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c. 1830 / Maryland

Blood-Bought Luxuries

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As a general rule, slaves do not come to the quarters for either breakfast or dinner but take their “ash cake” with them and eat it in the field. This was so on the home plantation, probably, because the distance from the quarter to the field was sometimes two and even three miles.

The dinner of the slaves consisted of a huge piece of ash cake and a small piece of pork, or two salt herrings. Not having ovens, nor any suitable cooking utensils, the slaves mixed their meal with a little water to such thickness that a spoon would stand erect in it, and after the wood had burned away to coals and ashes, they would place the dough between oak leaves and lay it carefully in the ashes, completely covering it—hence the bread is called ash cake. The surface of this peculiar bread is covered with ashes to the depth of a sixteenth part of an inch, and the ashes, certainly, do not make it very grateful to the teeth nor render it very palatable. The bran, or coarse part of the meal, is baked with the fine, and bright scales run through the bread. This bread, with its ashes and bran, would disgust and choke a Northern man, but it is quite liked by the slaves. They eat it with avidity and are more concerned about the quantity than about the quality. They are far too scantily provided for and are worked too steadily to be much concerned for the quality of their food.

The close-fisted stinginess that fed the poor slave on coarse cornmeal and tainted meat, that clothed him in crashy tow linen and hurried him on to toil through the field in all weathers—with wind and rain beating through his tattered garments—that scarcely gave even the young slave mother time to nurse her hungry infant in the fence corner, wholly vanishes on approaching the sacred precincts of the great house, the home of the Lloyds. There the scriptural phrase finds an exact illustration: the highly favored inmates of this mansion are literally arrayed “in purple and fine linen” and fare sumptuously every day! The table groans under the heavy and blood-bought luxuries gathered with painstaking care, at home and abroad. Fields, forests, rivers, and seas, are made tributary here. Immense wealth and its lavish expenditure fill the great house with all that can please the eye, or tempt the taste. Here appetite, not food, is the great desideratum. Fish, flesh, and fowl are here in profusion. Chickens of all breeds, ducks of all kinds, wild and tame, the common and the huge Muscovite. The graceful swan, the mongrels, the black-necked wild goose; partridges, quails, pheasants, and pigeons. Beef, veal, mutton, and venison of the most select kinds and quality roll bounteously to this grand consumer. The teeming riches of the Chesapeake Bay, its rock, perch, drums, crocus, trout, oysters, crabs, and terrapin are drawn hither to adorn the glittering table of the great house. The dairy, too, probably the finest on the Eastern Shore of Maryland—supplied by cattle of the best English stock, imported for the purpose—pours its rich donations of fragrant cheese, golden butter, and delicious cream to heighten the attraction of the gorgeous, unending round of feasting. Nor are the fruits of the earth forgotten or neglected. The tender asparagus, the succulent celery, and the delicate cauliflower; eggplants, beets, lettuce, parsnips, peas, and French beans, early and late; radishes, cantaloupes, melons of all kinds; the fruits and flowers of all climes and of all descriptions, from the hardy apple of the North to the lemon and orange of the South, culminated at this point. Baltimore-gathered figs, raisins, almonds, and juicy grapes from Spain. Wines and brandies from France, teas of various flavor from China, and rich, aromatic coffee from Java all conspired to swell the tide of high life, where pride and indolence rolled and lounged in magnificence and satiety.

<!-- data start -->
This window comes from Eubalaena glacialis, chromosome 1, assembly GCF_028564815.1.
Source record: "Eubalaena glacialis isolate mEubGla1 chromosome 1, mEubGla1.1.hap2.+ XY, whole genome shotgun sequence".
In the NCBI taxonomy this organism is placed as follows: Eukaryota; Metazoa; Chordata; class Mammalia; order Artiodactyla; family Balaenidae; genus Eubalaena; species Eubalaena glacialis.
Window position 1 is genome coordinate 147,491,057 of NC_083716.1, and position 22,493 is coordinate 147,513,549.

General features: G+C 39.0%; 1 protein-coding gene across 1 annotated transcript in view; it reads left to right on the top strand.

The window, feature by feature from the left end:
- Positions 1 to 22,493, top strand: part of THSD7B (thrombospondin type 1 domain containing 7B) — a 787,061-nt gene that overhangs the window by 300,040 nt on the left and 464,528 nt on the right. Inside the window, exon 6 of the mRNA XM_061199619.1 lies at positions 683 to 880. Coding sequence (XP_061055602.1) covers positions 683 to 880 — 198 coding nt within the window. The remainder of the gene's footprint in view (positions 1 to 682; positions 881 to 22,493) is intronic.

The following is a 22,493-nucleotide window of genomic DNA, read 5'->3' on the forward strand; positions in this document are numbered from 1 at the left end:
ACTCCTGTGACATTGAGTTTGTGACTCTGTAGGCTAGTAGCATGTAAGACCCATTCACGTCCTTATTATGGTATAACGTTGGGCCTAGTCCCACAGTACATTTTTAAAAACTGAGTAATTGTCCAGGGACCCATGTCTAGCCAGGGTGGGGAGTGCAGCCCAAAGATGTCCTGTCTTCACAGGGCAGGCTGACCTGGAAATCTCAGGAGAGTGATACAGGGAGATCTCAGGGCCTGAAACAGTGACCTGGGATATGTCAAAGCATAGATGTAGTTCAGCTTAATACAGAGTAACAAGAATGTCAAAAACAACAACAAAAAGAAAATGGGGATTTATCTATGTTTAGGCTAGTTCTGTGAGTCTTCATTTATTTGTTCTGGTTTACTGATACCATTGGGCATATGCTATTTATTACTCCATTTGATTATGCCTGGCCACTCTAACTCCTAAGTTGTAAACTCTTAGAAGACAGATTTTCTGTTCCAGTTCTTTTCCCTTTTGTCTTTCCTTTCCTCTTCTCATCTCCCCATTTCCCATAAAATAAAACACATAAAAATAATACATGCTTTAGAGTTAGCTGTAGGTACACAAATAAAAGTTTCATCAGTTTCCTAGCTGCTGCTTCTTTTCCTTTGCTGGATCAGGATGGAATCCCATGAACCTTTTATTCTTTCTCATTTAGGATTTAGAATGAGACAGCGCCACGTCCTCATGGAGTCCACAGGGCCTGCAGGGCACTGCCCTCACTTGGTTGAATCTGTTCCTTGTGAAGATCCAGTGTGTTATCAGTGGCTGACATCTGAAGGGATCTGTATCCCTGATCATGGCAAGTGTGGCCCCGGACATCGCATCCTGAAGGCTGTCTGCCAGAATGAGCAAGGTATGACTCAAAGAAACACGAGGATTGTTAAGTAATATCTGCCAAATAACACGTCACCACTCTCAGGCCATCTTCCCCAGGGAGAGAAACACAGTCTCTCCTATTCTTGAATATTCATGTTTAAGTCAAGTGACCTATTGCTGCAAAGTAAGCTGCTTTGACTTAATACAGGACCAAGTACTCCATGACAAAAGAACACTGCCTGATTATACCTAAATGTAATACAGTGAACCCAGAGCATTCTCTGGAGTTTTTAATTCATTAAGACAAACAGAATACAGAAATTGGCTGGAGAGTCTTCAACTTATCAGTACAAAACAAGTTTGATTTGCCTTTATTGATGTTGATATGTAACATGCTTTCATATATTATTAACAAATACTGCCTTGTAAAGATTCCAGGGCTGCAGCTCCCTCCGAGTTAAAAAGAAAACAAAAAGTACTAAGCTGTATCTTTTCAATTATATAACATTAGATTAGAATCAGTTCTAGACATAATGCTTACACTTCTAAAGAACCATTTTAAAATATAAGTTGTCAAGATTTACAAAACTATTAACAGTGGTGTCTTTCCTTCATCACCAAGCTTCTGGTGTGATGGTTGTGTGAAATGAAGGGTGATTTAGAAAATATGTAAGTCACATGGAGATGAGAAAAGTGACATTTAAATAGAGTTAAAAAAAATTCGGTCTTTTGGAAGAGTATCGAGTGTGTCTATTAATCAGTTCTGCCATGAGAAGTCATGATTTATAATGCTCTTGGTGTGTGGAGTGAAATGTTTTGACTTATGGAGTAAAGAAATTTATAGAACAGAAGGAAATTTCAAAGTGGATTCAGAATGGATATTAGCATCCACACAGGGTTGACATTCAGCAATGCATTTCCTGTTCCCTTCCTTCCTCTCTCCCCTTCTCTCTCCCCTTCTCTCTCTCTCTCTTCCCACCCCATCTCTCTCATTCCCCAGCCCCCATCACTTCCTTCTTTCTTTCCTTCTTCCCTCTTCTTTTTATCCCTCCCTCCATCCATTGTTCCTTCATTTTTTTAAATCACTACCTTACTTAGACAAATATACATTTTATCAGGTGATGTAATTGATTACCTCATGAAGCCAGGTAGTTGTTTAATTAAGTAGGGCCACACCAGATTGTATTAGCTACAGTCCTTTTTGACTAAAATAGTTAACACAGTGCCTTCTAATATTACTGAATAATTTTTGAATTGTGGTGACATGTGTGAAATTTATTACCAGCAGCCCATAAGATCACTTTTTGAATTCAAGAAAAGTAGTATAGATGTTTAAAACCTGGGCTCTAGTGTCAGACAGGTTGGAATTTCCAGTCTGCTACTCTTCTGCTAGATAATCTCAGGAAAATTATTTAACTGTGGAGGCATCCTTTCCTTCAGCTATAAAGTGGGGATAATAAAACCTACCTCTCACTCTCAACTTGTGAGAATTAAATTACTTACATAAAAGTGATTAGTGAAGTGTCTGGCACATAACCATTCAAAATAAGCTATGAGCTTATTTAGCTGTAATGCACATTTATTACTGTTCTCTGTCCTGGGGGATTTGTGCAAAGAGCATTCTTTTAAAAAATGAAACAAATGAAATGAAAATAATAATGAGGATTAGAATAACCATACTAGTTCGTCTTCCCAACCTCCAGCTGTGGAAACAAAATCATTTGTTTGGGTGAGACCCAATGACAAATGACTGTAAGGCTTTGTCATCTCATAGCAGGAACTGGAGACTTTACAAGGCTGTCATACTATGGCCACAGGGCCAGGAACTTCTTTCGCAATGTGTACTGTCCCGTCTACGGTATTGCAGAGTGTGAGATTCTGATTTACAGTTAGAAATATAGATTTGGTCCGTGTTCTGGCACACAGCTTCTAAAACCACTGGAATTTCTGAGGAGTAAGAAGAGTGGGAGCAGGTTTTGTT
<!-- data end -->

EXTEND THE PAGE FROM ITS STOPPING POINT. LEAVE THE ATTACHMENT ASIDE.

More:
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About the Text

Frederick Douglass, from My Bondage and My Freedom. Having escaped from slavery in 1838, the author changed his surname from Bailey to Douglass to elude capture. He spoke at an antislavery convention in Nantucket in 1841, his speech so effective that he became an agent for the Massachusetts Anti-Slavery Society. Douglass published his first autobiography in 1845, in part to silence skeptics who claimed that no ex-slave could be so articulate.

American table manners are, if anything, a more advanced form of civilized behavior than the Europeans, because they are more complicated and further removed from the practical result, always a sign of refinement.
Miss Manners, 1982
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